Go retail in Riyadh

Much has been said and written about market globalization in the new century. More and more, companies no longer see their markets as being limited to their community, state, or even this country. To succeed in the economies of the new world, we have to view our markets as international if for no other reason than our competitors and customers see these markets.

The press loves to make a fuss about the impact of international trade on the national workforce. While this is a concern, the old axiom that every problem is an opportunity applies well to this business model. If we as entrepreneurs begin to see the international business community as an opportunity for us to take advantage of markets and revenue streams unimaginable in another market environment, then we can generate new profit that can come with success in those markets.

However, doing business in overseas markets requires some changes in how we structure our contracts and our sales and distribution networks. The rich cultures of the Middle East is one of the most explosive markets that is just beginning to become available to Western companies. With the explosion of Dubai projects and the westernization of many Middle Eastern cultures, it has become possible to “go retail in Riyadh” if we are willing to learn the culture and how to approach these markets. To do this, the following limitations must be taken into account.

  • The markets of the Middle East protect themselves by themselves. Many Middle Eastern countries restrict trade between commercial entities only within the country. Partnerships can be used with local companies that can bring your product and create a local franchise. Your business still belongs to you, and so do the profits, but the localization of your presence in the Middle East economy is set up to meet these constraints.
  • Middle East markets operate in accordance with Islamic Sharia. There will be interruptions to the daily prayers and the Islamic holidays that you are expected to honor. So be prepared to respect these habits. Also be sensitive that nothing in your product offerings indicates other religious views. This is not shy about our culture. It is just being an expert on how to operate profitably in an Islamic culture.
  • Distribution and management must be internationalized. You probably won’t be able to set up a warehouse in the middle of Saudi Arabia with your company name on it. Because of the local bias of the countries in which you want to do business, take advantage of any existing distribution channels that pass through Europe or other neighboring countries to route your product to the Middle East and hand over ownership, management and distribution of the product within the Middle East to your Arab partners before the product enters the country. This careful setup of your network will pay off in the long run.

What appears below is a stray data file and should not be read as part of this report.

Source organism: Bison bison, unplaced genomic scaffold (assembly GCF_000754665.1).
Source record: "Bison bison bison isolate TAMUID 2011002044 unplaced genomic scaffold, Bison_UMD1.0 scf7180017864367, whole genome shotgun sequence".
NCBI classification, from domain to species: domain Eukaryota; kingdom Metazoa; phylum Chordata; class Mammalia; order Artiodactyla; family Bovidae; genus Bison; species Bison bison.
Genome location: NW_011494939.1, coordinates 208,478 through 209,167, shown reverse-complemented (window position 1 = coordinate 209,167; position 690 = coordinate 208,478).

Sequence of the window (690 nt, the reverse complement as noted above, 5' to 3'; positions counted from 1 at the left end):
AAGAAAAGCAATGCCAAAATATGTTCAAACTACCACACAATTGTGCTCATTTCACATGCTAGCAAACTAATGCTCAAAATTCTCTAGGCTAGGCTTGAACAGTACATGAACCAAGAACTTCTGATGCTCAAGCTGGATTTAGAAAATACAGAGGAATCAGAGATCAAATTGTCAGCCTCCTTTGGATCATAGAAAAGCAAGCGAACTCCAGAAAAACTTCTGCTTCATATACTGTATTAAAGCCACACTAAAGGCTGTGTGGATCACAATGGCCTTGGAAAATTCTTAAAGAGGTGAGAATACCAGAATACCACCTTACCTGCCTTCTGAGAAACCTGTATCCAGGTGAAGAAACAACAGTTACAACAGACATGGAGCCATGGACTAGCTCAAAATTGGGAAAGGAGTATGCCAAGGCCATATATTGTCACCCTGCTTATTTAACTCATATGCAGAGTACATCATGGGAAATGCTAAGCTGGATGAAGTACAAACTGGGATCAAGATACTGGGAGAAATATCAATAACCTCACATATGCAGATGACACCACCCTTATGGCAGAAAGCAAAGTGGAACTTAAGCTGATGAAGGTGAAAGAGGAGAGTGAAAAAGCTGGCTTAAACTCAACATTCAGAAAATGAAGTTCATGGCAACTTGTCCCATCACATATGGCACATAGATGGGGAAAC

• There are friends and enemies in the Middle East. Many fear doing business in the Middle East because of the risks posed by the recent conflicts. Just be aware that the West has many allies in these countries and there is a desire to partner with us in the more developed economies of the Middle East. By being careful while forming your relationships and using local wisdom to craft your business dealings, you can do business in the Middle East safely and profitably.

These are important issues when considering whether it is time for your company to start offering your products and services to the rich countries of the Middle East. But if the time comes when your business is ready to start creating these international trade channels, the results can be very profitable relative to your bottom line. The investment is worth the effort if the business structures are developed wisely.

Leave a Reply

Your email address will not be published.